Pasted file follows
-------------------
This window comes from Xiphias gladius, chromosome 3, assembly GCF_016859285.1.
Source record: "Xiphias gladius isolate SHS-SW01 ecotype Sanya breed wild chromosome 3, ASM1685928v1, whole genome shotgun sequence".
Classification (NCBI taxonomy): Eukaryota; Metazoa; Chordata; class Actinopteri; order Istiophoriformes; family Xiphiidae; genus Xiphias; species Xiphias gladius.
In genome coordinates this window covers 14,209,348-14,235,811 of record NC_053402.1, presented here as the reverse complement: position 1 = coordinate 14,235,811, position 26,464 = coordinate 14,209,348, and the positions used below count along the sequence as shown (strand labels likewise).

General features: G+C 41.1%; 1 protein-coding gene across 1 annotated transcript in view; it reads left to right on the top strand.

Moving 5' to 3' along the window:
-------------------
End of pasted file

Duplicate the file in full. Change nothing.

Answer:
This window comes from Xiphias gladius, chromosome 3, assembly GCF_016859285.1.
Source record: "Xiphias gladius isolate SHS-SW01 ecotype Sanya breed wild chromosome 3, ASM1685928v1, whole genome shotgun sequence".
Classification (NCBI taxonomy): Eukaryota; Metazoa; Chordata; class Actinopteri; order Istiophoriformes; family Xiphiidae; genus Xiphias; species Xiphias gladius.
In genome coordinates this window covers 14,209,348-14,235,811 of record NC_053402.1, presented here as the reverse complement: position 1 = coordinate 14,235,811, position 26,464 = coordinate 14,209,348, and the positions used below count along the sequence as shown (strand labels likewise).

General features: G+C 41.1%; 1 protein-coding gene across 1 annotated transcript in view; it reads left to right on the top strand.

Moving 5' to 3' along the window: